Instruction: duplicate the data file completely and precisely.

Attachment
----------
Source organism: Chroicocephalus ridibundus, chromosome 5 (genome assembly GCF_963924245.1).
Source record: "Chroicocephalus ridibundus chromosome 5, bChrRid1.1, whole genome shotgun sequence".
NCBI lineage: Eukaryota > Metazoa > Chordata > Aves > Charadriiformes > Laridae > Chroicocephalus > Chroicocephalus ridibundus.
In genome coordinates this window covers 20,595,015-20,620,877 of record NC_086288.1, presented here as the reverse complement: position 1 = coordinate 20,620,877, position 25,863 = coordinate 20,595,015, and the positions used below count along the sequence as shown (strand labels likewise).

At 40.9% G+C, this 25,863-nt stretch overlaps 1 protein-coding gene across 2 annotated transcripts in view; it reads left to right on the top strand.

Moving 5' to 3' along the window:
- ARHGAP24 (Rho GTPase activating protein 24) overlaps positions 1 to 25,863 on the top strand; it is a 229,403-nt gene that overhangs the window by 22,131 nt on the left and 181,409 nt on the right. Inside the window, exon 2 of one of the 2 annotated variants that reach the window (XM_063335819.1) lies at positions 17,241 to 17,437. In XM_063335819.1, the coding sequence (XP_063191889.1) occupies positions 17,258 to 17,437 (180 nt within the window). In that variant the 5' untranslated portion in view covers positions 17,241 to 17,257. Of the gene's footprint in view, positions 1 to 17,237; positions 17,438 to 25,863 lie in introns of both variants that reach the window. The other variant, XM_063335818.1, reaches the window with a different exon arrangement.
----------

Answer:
Source organism: Chroicocephalus ridibundus, chromosome 5 (genome assembly GCF_963924245.1).
Source record: "Chroicocephalus ridibundus chromosome 5, bChrRid1.1, whole genome shotgun sequence".
NCBI lineage: Eukaryota > Metazoa > Chordata > Aves > Charadriiformes > Laridae > Chroicocephalus > Chroicocephalus ridibundus.
In genome coordinates this window covers 20,595,015-20,620,877 of record NC_086288.1, presented here as the reverse complement: position 1 = coordinate 20,620,877, position 25,863 = coordinate 20,595,015, and the positions used below count along the sequence as shown (strand labels likewise).

At 40.9% G+C, this 25,863-nt stretch overlaps 1 protein-coding gene across 2 annotated transcripts in view; it reads left to right on the top strand.

Moving 5' to 3' along the window:
- ARHGAP24 (Rho GTPase activating protein 24) overlaps positions 1 to 25,863 on the top strand; it is a 229,403-nt gene that overhangs the window by 22,131 nt on the left and 181,409 nt on the right. Inside the window, exon 2 of one of the 2 annotated variants that reach the window (XM_063335819.1) lies at positions 17,241 to 17,437. In XM_063335819.1, the coding sequence (XP_063191889.1) occupies positions 17,258 to 17,437 (180 nt within the window). In that variant the 5' untranslated portion in view covers positions 17,241 to 17,257. Of the gene's footprint in view, positions 1 to 17,237; positions 17,438 to 25,863 lie in introns of both variants that reach the window. The other variant, XM_063335818.1, reaches the window with a different exon arrangement.